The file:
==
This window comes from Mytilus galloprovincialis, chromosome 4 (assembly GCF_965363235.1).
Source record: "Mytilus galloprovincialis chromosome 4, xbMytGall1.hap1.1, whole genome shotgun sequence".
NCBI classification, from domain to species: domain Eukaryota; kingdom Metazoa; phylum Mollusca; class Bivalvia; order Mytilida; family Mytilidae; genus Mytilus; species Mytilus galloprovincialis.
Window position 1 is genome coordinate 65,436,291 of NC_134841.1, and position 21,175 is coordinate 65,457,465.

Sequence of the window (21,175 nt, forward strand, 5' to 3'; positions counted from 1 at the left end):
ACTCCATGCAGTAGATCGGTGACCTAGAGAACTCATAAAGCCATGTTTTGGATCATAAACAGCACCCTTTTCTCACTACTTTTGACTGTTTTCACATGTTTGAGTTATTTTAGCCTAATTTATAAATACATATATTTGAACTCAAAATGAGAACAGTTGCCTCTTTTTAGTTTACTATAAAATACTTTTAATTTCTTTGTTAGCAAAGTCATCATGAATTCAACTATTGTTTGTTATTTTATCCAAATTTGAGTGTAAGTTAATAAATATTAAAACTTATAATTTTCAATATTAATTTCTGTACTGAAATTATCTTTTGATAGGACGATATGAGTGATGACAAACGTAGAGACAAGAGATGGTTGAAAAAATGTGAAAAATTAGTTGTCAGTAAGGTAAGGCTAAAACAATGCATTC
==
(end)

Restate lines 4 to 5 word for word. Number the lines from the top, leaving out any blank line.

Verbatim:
Window position 1 is genome coordinate 65,436,291 of NC_134841.1, and position 21,175 is coordinate 65,457,465.

Sequence of the window (21,175 nt, forward strand, 5' to 3'; positions counted from 1 at the left end):